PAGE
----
A milestone was the 2019 Transgender Persons Act , which called for a review of the medical curriculum and research that caters to transgender persons. But nearly five years later, there have been no large-scale efforts from the government to make GAS accessible and affordable to the Indian transgender community. Government hospitals, too, have largely stayed away from GAS.

The options for trans men are particularly limited. The SRS in their case requires extremely skilled professionals including a gynaecologist, urologist and a reconstructive plastic surgeon. “There are too few medical professionals with training and expertise in this area, and even fewer in government hospitals,” says Karthik Bittu Kondiah, a trans man and activist from the Telangana Hijra Intersex Transgender Samiti.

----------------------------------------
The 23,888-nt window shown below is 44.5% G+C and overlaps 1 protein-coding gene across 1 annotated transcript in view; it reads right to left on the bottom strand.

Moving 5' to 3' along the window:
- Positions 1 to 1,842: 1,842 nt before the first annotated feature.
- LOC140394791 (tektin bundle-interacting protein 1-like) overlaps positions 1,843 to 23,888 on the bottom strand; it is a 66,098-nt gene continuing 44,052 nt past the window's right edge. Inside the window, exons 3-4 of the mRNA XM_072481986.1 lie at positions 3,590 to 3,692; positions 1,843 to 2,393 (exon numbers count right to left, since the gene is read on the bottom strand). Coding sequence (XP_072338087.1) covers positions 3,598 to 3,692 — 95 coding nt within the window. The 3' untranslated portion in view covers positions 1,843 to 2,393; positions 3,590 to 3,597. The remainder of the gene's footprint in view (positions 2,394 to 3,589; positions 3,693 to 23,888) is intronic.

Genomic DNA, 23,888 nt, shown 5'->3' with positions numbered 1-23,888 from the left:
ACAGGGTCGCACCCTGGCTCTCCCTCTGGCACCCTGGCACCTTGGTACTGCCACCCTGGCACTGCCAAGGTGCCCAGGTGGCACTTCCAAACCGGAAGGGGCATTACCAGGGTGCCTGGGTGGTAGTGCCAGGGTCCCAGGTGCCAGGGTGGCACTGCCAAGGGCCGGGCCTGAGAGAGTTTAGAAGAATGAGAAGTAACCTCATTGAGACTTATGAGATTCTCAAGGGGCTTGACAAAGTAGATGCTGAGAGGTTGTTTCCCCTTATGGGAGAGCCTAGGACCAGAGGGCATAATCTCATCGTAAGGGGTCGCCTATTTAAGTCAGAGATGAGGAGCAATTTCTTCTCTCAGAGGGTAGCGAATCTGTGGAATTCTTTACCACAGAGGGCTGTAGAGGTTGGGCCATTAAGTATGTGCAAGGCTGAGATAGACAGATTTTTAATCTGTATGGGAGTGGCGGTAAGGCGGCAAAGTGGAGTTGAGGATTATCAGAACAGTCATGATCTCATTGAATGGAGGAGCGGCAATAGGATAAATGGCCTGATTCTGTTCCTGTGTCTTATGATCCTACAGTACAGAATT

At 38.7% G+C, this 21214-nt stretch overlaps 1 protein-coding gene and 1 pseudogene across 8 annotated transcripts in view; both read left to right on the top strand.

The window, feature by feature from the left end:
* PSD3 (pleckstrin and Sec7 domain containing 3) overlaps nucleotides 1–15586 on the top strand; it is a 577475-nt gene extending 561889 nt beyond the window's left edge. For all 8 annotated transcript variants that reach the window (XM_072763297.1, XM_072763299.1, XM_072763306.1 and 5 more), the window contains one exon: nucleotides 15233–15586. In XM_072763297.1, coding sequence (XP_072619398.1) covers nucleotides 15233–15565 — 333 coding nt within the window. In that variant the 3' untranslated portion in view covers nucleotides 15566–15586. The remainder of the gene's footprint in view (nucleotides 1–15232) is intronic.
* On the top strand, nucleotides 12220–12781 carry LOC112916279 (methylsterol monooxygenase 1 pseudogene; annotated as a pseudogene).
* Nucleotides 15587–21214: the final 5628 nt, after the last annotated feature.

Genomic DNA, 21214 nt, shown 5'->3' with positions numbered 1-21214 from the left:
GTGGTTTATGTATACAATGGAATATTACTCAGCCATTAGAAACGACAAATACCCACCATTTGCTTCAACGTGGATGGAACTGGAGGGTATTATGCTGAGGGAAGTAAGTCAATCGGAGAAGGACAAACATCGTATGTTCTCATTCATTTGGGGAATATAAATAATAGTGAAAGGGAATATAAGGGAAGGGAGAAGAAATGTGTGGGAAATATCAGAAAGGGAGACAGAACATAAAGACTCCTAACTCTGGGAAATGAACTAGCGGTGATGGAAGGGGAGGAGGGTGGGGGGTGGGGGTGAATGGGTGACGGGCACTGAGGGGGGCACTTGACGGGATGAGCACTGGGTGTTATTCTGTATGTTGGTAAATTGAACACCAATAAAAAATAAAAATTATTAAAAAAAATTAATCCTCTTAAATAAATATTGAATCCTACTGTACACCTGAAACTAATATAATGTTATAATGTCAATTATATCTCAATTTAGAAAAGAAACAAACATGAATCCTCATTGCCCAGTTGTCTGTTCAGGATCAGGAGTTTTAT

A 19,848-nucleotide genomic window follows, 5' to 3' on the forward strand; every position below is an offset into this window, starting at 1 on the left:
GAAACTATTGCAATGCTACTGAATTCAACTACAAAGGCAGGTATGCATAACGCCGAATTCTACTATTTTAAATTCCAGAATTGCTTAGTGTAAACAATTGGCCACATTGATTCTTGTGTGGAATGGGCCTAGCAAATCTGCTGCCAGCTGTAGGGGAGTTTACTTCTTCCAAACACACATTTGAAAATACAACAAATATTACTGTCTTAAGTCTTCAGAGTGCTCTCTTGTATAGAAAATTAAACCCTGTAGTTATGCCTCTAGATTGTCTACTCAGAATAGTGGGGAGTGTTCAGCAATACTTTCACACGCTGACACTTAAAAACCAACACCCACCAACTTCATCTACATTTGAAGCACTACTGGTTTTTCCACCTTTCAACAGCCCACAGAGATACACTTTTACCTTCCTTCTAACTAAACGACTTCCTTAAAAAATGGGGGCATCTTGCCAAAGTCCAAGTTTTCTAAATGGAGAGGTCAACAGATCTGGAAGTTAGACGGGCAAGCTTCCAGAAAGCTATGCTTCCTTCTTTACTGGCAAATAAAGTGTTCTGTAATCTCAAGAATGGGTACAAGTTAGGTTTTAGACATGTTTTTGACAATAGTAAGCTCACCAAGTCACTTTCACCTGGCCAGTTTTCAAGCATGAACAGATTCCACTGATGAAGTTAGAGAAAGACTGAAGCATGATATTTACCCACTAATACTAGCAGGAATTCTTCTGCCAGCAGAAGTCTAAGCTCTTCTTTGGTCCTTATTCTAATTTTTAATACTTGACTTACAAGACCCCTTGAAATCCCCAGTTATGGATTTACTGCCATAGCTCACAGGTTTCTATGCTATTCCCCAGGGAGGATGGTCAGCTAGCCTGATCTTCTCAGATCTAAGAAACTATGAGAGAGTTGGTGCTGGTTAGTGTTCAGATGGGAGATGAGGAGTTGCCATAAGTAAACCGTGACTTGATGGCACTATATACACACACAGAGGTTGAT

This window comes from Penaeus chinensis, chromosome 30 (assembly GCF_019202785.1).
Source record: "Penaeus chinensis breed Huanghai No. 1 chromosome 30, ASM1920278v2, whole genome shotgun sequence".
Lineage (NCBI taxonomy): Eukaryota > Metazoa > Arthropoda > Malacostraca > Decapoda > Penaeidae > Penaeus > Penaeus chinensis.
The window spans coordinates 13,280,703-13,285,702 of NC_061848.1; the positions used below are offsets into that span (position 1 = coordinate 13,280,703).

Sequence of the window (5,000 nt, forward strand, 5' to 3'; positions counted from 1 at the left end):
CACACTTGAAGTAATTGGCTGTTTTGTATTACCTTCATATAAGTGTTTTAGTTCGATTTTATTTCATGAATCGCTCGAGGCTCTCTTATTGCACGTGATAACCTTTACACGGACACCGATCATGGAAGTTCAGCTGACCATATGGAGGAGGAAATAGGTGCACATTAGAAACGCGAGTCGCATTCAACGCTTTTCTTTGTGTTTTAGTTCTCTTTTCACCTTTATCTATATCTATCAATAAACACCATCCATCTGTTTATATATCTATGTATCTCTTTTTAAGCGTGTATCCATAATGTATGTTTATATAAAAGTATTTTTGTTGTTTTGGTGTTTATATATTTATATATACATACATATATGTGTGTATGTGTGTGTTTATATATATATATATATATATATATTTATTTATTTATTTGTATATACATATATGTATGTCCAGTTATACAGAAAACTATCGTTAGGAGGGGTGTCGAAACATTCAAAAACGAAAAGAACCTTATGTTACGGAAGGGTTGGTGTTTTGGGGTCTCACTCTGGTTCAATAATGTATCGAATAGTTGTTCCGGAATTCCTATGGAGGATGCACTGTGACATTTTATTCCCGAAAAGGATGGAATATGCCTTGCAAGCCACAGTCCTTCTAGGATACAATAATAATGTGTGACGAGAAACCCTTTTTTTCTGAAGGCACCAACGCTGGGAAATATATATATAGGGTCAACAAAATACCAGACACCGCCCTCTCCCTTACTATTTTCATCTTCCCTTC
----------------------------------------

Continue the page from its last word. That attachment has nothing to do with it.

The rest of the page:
Equally dismal is the state of public mental health services for trans persons. Beyond a tool to cope day-to-day, counselling is a legal requirement before any gender-affirming procedures. Trans people need to get a Gender Identity Disorder certificate and an assessment report from psychologists or psychiatrists confirming that they are eligible. This criteria includes informed consent, duration of living as affirmed gender, level of gender dysphoria, age requirements and a thorough mental health assessment as a guarantee of sanity. The process can span from a minimum of one session to a maximum of four sessions, once a week with a psychologist or psychiatrist.

A decade after the 2014 Supreme Court judgement, there is consensus in the community that inclusive, empathetic mental health services, whether to cope day-to-day or to begin sex transition journeys is critical, but remains a pipe dream.

“My counselling for top surgery at the district hospital went on for nearly two years.” Sumit says. Eventually, somewhere in 2016, he stopped going. “After a point you get exhausted.”